Chinese FM slams US sanctions on Eritrea
Chinese Foreign Minister Wang Yi has criticized the US over sanctions on Eritrea for its role in the Tigray conflict, in neighboring Ethiopia.
In a joint statement issued after Mr Wang met with Eritrean
counterpart Osman Saleh, the two sides said the sanctions imposed in November
amounted to external interference, even as Eritrea pledged to support the
One-China policy on what constitutes the actual foreign representation of China
“Both sides agreed to uphold the common values of peace,
development, fairness, justice, democracy and freedom for all mankind, and
oppose hegemonic interferences in the internal affairs of other countries under
the pretext of democracy and human rights,” the dispatch indicated.
“The Chinese side stands against any unilateral sanctions on
Eritrea. The Eritrean side reaffirms adherence to the One-China principle.”
The One-China Policy, upheld by most African countries,
except the Kingdom of eSwatini., says Beijing is the capital of China and only
Beijing can send diplomats abroad to represent what is known as the People’s
Republic of China.
It is the product of lobbying by Beijing for the world to
ignore the pleas of Taiwan (officially known as Republic of China) from seeking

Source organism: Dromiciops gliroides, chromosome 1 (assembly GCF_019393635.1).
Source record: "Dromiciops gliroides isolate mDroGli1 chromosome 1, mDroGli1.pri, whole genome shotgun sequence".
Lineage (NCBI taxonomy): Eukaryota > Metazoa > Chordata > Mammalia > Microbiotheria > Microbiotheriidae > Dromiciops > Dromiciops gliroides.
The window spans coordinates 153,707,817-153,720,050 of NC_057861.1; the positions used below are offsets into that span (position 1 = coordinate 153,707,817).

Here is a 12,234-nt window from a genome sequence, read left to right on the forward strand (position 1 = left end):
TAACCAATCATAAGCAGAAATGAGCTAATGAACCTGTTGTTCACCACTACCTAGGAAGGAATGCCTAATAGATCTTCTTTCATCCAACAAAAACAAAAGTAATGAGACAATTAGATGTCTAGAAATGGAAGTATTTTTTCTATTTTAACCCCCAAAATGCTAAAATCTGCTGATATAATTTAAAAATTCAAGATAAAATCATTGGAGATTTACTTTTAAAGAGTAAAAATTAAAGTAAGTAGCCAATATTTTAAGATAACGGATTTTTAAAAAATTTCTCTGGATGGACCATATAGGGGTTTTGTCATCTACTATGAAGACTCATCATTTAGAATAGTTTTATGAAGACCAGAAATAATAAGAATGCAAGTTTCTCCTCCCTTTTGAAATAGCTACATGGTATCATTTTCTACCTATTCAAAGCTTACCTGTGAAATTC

Wang was visiting Eritrea for the first time as Foreign
Minister, reflecting the changing tide in ties with the Horn of Africa country
that only recently signed on China’s Belt and Road Initiative (BRI); the
ambitious program meant to connect China with Asia, Africa and Europe via sea,
land and air transport connections.
But while keeping off
internal regional politics, the joint statement indicated Beijing’s displeasure
with the US sanctions on Eritrea.
In November, the State
Department said it was designating six targets associated with the Eritrean
government and ruling party, including the Eritrean army, for “destabilizing
presence in Ethiopia is prolonging the conflict, posing a significant obstacle
to a cessation of hostilities, and threatening the integrity of the Ethiopian
Wang’s critical stance on the
sanctions may now reflect China’s direct interest in the Tigray conflict. In
November, he visited Addis Ababa and said Ethiopia was capable of dealing with
the conflict without external interference. In his three-nation Africa tour, apart
from Eritrea, Wang also visited Kenya and Comoros in what is seen as China
deliberate move to expand strategic ties with African Indian Ocean states.
While in Kenya, Wang announced that China would
appoint a special envoy to foster peace in the turbulent Horn of Africa and
wanted to shift focus on the continent to trade over infrastructure.
This visit is a continuation of China’s diplomatic tradition of 32 years of making Africa the first
destination of its foreign minister in a new year.